13th Conference on Satellite Meteorology and Oceanography


Determination of wind vectors by tracking features on sequential moisture analyses derived from hyperspectral IR satellite soundings

Christopher Velden, CIMSS/Univ. of Wisconsin, Madison, WI; and G. Dengel, R. Dengel, A. Huang, D. Stettner, H. Revercomb, R. Knudsen, and W. Smith

CIMSS is developing new approaches to passive wind tracing that will be possible from hyperspectral sounders to be flown on future geosynchronous satellites. Future measurements of atmospheric wind profiles derived from space-based platforms will involve the concept of altitude-resolved "water vapor winds". The wind observations will be taken from instruments yielding time-sequential moisture analyses derived from hyperspectral measurements. These hyperspectral measurements should provide the needed vertical resolution to derive profiles of wind velocity necessary to realize the full potential of satellite measurements. An algorithm to derive clear-sky, altitude-resolved water vapor winds is being developed and evaluated. The method utilizes the same contemporary automated cloud-tracking code used in operational practice at NOAA, however, rather than using single-channel images, the input to the algorithm is in the form of constant-level moisture analyses derived from hyperspectral sounding information. In this approach, time sequences (30-min analyses) of retrieved water vapor fields (such as constant-pressure mixing ratio analyses) become the ‘imagery’ for tracking winds. Since the moisture fields will already be analyzed to constant pressure surfaces by the retrieval, the heights of tracked moisture gradients (water-vapor wind vectors) will be pre-determined. Therefore, height assignment errors that contemporary geo-based winds suffer from should be minimized, and improved water vapor winds should result. Furthermore, the hyperspectral information allows analyses of moisture at multiple vertical levels in cloud-free areas, which can then be used to attempt to create vertical profiles of wind. These new concepts have been demonstrated by first examining simulated hyperspectral data sets, and also on one case of real data from airborne observations provided by a NASA hyperspectral instrument. The results from the real case show good agreement with a doppler wind lidar also flown on the aircraft. This new approach to retrieve winds from satellites in cloud-free areas could become a standard in regions where geosynchronous satellite hyperspectral observations are available. Our future work will concentrate on improving the target identification and tracking schemes, and transitioning the approach to operational practice when the hyperspectral data become available.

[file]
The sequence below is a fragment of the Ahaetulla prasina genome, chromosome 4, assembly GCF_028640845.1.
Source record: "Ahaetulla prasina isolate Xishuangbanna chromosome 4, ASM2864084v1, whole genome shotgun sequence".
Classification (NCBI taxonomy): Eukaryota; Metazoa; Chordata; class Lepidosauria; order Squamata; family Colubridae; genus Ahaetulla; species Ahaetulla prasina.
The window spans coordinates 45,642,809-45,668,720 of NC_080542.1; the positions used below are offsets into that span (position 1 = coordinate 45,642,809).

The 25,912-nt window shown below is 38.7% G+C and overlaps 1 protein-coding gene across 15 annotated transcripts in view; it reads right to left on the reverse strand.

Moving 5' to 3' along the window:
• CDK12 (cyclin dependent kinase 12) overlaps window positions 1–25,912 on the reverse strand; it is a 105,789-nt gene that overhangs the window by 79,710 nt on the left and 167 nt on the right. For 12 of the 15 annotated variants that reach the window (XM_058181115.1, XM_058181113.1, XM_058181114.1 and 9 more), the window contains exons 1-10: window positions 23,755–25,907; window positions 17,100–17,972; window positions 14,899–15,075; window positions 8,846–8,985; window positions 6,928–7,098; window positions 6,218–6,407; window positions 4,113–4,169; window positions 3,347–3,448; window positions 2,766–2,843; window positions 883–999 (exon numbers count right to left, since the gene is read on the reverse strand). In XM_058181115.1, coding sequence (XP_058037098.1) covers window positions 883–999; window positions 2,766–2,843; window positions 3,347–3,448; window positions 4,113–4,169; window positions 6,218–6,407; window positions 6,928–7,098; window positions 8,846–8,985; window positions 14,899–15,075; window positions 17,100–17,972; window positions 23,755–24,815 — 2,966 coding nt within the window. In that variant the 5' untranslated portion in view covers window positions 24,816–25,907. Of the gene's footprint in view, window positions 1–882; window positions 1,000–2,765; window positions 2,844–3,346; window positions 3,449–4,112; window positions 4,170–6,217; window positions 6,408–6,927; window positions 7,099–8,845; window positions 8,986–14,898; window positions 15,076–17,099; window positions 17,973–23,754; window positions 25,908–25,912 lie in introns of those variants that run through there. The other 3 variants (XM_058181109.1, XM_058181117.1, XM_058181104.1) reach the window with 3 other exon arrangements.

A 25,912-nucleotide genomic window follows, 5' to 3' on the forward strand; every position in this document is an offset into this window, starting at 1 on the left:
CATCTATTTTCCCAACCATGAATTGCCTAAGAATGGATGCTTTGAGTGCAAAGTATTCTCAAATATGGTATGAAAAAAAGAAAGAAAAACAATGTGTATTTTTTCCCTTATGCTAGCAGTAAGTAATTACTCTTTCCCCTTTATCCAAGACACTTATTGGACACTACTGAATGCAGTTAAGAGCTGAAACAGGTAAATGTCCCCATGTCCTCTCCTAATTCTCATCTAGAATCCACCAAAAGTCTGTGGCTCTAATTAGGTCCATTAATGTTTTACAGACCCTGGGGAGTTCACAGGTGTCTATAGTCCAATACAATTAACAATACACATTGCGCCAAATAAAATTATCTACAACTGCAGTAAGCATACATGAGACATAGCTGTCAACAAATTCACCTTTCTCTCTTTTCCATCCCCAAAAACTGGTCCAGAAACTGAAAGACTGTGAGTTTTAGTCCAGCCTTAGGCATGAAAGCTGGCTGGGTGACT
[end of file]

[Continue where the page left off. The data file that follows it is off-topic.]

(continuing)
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Poster Session 1, New and Future Sensors and Applications: Part 1
Monday, 20 September 2004, 9:45 AM-11:30 AM

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